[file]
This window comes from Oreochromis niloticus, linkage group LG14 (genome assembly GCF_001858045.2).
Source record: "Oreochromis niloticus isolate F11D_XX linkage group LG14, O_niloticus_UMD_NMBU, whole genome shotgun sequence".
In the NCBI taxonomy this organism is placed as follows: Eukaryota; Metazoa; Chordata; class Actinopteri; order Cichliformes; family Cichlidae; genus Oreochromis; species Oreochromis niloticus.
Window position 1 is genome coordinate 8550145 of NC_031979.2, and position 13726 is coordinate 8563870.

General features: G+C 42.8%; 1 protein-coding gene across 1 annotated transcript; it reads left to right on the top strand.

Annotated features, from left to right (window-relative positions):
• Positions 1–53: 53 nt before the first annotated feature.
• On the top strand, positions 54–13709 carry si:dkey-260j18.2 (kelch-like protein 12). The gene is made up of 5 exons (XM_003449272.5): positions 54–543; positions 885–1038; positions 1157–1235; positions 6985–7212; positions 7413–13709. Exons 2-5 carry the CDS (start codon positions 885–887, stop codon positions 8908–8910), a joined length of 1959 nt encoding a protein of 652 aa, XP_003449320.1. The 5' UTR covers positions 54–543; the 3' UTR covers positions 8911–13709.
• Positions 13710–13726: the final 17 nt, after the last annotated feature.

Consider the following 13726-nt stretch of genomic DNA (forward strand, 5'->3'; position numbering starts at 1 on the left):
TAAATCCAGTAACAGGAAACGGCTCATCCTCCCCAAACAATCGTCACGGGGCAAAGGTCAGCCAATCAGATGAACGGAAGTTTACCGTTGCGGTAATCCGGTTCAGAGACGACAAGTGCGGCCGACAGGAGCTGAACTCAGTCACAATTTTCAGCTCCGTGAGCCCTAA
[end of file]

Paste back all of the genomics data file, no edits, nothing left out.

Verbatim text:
This window comes from Oreochromis niloticus, linkage group LG14 (genome assembly GCF_001858045.2).
Source record: "Oreochromis niloticus isolate F11D_XX linkage group LG14, O_niloticus_UMD_NMBU, whole genome shotgun sequence".
In the NCBI taxonomy this organism is placed as follows: Eukaryota; Metazoa; Chordata; class Actinopteri; order Cichliformes; family Cichlidae; genus Oreochromis; species Oreochromis niloticus.
Window position 1 is genome coordinate 8550145 of NC_031979.2, and position 13726 is coordinate 8563870.

General features: G+C 42.8%; 1 protein-coding gene across 1 annotated transcript; it reads left to right on the top strand.

Annotated features, from left to right (window-relative positions):
• Positions 1–53: 53 nt before the first annotated feature.
• On the top strand, positions 54–13709 carry si:dkey-260j18.2 (kelch-like protein 12). The gene is made up of 5 exons (XM_003449272.5): positions 54–543; positions 885–1038; positions 1157–1235; positions 6985–7212; positions 7413–13709. Exons 2-5 carry the CDS (start codon positions 885–887, stop codon positions 8908–8910), a joined length of 1959 nt encoding a protein of 652 aa, XP_003449320.1. The 5' UTR covers positions 54–543; the 3' UTR covers positions 8911–13709.
• Positions 13710–13726: the final 17 nt, after the last annotated feature.

Consider the following 13726-nt stretch of genomic DNA (forward strand, 5'->3'; position numbering starts at 1 on the left):
TAAATCCAGTAACAGGAAACGGCTCATCCTCCCCAAACAATCGTCACGGGGCAAAGGTCAGCCAATCAGATGAACGGAAGTTTACCGTTGCGGTAATCCGGTTCAGAGACGACAAGTGCGGCCGACAGGAGCTGAACTCAGTCACAATTTTCAGCTCCGTGAGCCCTAA